The following excerpt is taken from Chapter 2 of
Childhood Cancer Survivors: A Practical Guide to Your Future
by Nancy Keene, Wendy Hobbie & Kathy Ruccione, copyright 2000 by
O'Reilly & Associates, Inc. For book orders/information, call
(800) 998-9938. Permission is granted to print and distribute this
excerpt for noncommercial use as long as the above source is
included. The information in this article is meant to educate and
should not be used as an alternative for professional medical care.
After cure, you may be dealing with late effects from treatment as well as struggling to find a new "normal" in your life. You will probably experience a range of strong emotions as you adjust to your after-cancer life. These can include fear of recurrence, anxiety, guilt, and grief, as well as gratitude and joy. Knowing that other survivors and members of their families share these same emotions can help you feel less alone.
Survivors and their parents experience the whole spectrum of feelings about possible relapse. Some people say they never think about it. They acknowledge it could happen, but they say, "I'll deal with it then." It appears that it is no longer a part of their daily, weekly, or monthly reality. Many feel anxious when an anniversary date approaches or it is time for a medical checkup. And some, even many years after treatment, still have nightmares or anxiety attacks that may interfere with daily life.
Matthew has his first post-treatment scans in twelve hours. I'm freaked out and can't sleep. Every time I think about it, I feel the bile rising. I have been watching his every little move and complaint, and each time I'm convinced that it must be a relapse. If he walks in saying, "Mommy, my toe hurts!" I think, "Oh, no, relapse!" But then I have to stop myself, calm down, and recognize that it's only a stubbed toe. Then I count how many bruises he has--how many are just from playing outside and how many are from low platelets? I even checked his temperature yesterday because I was convinced that he had a fever--it was 98.2. He was cold. I think I'm going nuts!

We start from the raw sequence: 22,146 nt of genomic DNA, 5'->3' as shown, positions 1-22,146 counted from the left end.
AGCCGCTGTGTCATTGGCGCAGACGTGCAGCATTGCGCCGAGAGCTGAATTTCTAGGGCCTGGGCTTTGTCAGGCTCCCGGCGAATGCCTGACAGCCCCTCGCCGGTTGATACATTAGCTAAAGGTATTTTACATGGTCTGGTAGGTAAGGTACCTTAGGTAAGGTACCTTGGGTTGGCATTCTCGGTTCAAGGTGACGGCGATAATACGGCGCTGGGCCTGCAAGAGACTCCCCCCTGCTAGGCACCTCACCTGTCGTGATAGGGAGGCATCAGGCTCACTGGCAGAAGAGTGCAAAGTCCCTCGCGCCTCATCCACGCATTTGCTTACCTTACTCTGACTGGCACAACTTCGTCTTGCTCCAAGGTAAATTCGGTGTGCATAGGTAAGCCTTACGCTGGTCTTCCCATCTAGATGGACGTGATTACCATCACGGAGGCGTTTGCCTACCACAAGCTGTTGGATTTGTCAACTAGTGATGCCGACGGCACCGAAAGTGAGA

This is really hard, being off treatment. I feel like I'm just waiting ...waiting ... waiting ... and holding down the vomit. Of course some members of my family say these great things like, "I'm sure it will be just fine," or "You just aren't accepting the fact that he is a normal, healthy kid now." How am I going to even make it through the day? How do I respond when the scans come back clear? Will I scream for joy? Cry? Laugh? Oh God, what if they aren't clear?
It's been four years since my osteosarcoma was diagnosed and I don't even think about relapse. Relapse happens most often in the first year, so the farther out I get the less likely it is to occur. But, honestly, I never really worried about it.
You may be surprised to find that your feelings about recurrence vacillate over time. You may go through a period of fearfulness followed by a long time when you do not think about cancer. One mother said, "Funny how you think you've got the fear under control, then something happens and you again feel your head swimming, stomach churning, and your legs becoming spaghetti." It's perfectly normal to be at different places of this spectrum at different times.
I was just thinking that this state of vigilance and worry never seems to go away. I know parents of kids who are years out of treatment seem to do better with this, but it's not easy. Even when things are going well and you're sure it's just a cold, that worry is there. The thought in the back of your head says, "What if it isn't just a cold?" I look forward to the day when that thought in the back of my head is not my first thought when my son is sick. I know it will come.
In the last week, my teenage son, who is three months off treatment, has had a decreased appetite and been very tired. I know he's worried about the "what if " question, but hasn't voiced it. He's just extra quiet, so we've mentioned that he probably just has a cold or "bug" that's going around and needs more sleep (what teenager doesn't?). But we all know, that somewhere in all of our heads, there are bells ringing. I know, in my head, that this is just a cold. But my heart whispers, "What if?"